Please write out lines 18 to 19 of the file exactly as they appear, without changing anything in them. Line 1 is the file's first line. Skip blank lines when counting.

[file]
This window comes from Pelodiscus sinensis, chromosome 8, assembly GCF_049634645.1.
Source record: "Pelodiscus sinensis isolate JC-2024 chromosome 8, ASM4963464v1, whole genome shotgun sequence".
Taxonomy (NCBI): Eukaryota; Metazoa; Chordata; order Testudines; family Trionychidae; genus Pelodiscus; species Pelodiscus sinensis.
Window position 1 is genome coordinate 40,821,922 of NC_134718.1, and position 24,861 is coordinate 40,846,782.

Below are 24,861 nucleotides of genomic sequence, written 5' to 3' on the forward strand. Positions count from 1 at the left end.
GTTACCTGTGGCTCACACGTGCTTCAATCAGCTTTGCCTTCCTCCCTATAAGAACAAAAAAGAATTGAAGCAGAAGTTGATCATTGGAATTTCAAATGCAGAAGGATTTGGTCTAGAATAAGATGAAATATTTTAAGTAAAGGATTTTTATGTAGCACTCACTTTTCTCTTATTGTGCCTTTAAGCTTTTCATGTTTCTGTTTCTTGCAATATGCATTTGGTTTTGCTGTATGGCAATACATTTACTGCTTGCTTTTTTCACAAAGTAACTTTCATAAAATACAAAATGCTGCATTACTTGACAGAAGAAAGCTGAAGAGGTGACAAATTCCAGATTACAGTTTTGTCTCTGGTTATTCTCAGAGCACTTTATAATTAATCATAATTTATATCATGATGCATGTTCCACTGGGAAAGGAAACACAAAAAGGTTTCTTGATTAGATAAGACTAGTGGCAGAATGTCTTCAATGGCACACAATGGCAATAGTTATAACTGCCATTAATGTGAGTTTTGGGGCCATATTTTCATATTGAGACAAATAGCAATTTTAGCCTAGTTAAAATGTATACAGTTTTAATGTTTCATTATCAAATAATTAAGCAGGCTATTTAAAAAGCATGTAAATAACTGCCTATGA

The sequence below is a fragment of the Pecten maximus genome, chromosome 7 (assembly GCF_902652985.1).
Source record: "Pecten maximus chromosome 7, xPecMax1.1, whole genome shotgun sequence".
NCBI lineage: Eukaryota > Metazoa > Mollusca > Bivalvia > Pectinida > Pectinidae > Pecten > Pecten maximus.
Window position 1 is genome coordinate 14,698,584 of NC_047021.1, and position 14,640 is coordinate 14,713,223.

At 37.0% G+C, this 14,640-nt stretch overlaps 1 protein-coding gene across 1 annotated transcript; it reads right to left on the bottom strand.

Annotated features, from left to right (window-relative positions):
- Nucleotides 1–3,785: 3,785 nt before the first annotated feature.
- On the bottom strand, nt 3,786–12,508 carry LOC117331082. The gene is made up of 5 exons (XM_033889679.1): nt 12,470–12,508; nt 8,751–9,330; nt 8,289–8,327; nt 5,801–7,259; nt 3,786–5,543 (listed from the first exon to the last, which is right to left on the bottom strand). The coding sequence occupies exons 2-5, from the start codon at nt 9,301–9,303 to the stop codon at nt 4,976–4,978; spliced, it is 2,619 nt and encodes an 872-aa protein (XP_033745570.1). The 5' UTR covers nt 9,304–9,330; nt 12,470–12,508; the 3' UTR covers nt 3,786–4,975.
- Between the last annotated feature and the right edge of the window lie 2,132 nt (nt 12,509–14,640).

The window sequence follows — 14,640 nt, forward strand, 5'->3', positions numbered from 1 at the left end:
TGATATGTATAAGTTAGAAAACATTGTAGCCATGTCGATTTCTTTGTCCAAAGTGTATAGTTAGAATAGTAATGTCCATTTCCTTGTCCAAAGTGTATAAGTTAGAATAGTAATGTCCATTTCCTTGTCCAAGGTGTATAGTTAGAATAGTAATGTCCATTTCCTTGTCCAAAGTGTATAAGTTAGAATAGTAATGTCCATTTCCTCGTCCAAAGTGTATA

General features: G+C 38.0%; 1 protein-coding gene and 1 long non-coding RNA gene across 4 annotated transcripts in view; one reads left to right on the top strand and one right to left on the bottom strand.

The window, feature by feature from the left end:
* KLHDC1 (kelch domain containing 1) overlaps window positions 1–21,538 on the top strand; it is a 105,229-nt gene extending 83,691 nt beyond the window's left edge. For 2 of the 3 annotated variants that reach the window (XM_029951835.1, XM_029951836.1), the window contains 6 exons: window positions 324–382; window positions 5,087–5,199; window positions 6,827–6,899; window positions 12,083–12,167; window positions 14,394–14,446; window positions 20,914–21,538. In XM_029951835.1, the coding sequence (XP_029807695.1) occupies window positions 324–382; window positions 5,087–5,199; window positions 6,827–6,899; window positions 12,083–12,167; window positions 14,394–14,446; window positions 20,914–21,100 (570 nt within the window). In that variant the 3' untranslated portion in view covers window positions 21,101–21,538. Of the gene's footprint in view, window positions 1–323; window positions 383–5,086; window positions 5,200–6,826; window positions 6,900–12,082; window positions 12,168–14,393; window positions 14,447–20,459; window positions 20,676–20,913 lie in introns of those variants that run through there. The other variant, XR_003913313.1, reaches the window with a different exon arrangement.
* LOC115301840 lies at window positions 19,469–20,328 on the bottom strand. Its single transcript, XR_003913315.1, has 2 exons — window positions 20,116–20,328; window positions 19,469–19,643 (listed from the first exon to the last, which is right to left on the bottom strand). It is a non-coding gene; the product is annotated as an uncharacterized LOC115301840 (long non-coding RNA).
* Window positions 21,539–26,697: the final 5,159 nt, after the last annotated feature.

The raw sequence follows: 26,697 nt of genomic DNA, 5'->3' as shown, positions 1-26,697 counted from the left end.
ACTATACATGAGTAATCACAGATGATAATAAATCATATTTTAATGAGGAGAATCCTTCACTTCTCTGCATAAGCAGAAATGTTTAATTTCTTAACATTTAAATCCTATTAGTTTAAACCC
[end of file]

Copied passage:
General features: G+C 38.0%; 1 protein-coding gene and 1 long non-coding RNA gene across 4 annotated transcripts in view; one reads left to right on the top strand and one right to left on the bottom strand.

The window, feature by feature from the left end: